Getting a Better Prognosis for Prostate Cancer
Study suggests doctors should change location of biopsies
THURSDAY, Oct. 23, 2003 (HealthDayNews) -- Doctors may be better able to predict the fates of prostate cancer patients by changing the location of biopsies they take to check for disease.
New research finds biopsy results from the side of the prostate with the most advanced tumors are more closely linked to the chances of the cancer returning after treatment than are biopsy results from all over the gland.
"In the old days, we used to say you had cancer and that was the general information you got," perhaps along with an analysis of how aggressive the cancer is, says the study's co-author, Dr. Stephen Freedland, a clinical instructor at Johns Hopkins University School of Medicine. "What studies like ours are saying is it's no longer acceptable to [just] say that."
Prostate cancer is the most commonly diagnosed cancer among American men and kills about 30,000 each year, according to the National Prostate Cancer Coalition. Doctors can choose from a variety of treatments, but the side effects can include incontinence and impotence, leading many patients to carefully consider their choices.
In the new study, released online this week and appearing in the December issue of the journal Cancer, researchers examined the medical records of 535 men who had prostate removal surgery from 1988-2002. The researchers wanted to see how early biopsies predicted how the men fared later.
According to study co-author Dr. Christopher Kane, an associate professor of urology at the University of California at San Francisco, doctors typically take 10 biopsies from each prostate cancer patient by sticking needles into the prostate and pulling out thin "cores." The process is quick and painless because local anesthetic is given, Kane adds.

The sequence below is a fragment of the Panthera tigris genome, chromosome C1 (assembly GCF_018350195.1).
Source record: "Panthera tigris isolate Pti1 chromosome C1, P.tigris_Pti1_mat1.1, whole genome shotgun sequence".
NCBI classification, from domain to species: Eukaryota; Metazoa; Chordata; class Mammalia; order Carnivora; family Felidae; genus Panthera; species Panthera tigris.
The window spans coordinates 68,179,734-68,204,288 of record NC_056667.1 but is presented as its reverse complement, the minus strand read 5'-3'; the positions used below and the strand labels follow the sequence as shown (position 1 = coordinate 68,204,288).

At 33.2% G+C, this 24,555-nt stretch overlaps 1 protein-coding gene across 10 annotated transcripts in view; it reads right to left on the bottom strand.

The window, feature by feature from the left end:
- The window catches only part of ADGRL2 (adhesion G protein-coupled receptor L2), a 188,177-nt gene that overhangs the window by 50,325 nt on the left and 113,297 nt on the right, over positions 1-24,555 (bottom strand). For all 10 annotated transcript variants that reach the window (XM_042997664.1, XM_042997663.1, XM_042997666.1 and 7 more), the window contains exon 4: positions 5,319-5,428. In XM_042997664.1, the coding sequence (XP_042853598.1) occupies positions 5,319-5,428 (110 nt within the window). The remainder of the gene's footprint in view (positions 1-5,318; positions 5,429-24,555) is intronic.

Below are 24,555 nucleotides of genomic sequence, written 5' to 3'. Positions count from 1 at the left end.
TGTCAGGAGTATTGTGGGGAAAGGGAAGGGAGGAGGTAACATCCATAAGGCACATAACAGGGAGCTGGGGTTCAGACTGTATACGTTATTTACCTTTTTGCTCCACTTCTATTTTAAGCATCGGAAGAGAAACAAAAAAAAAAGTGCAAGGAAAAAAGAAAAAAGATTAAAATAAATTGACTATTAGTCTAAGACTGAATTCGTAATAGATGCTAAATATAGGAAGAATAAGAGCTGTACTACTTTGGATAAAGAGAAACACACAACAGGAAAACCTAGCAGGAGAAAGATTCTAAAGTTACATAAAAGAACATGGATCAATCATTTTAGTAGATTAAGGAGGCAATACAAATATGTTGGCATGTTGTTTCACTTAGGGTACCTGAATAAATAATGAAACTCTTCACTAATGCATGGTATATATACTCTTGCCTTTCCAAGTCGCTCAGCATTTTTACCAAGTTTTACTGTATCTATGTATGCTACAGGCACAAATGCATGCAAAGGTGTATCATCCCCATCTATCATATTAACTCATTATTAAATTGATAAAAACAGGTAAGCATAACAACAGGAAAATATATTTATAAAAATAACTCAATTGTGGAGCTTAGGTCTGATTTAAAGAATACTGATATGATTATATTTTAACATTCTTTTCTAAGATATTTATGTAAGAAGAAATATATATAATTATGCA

If cancer exists, pathologists can measure how advanced it is and how aggressive the cells appear to be.
Prostates have two lobes, and the researchers found the number of "positive" biopsies on the side with the highest degree of cancer is a better predictor of future problems than the number of positive biopsies as a whole.
"The dominant tumor tends to be driving patients' outcomes," Kane says. "It kind of makes sense once you think about it."
While doctors may not be able to immediately use the biopsy information to help them decide which treatment to try, it should give patients a better idea of their prognosis, Kane says. It will also help doctors understand which patients face the highest risk of recurrence and may belong in research trials, he adds.
Dr. Lester Klein, a urologist at Scripps Clinic in San Diego, says more research needs to be done before doctors will accept the results. At this point, the findings are only "suggestive," he says.
But the research is important because doctors need more information when they consider options for prostate cancer patients, he adds.
"What we're trying to figure out is which patients should be operated on and which shouldn't be operated on," he says. "There's no use operating on something if it's going to fail."
Radiation and surgery remain the major treatments for prostate cancer, Klein says, and patients make the final call.
"Most guys want to see their grandchildren grow up," Klein says. "If there's a small chance of success, they'll take it."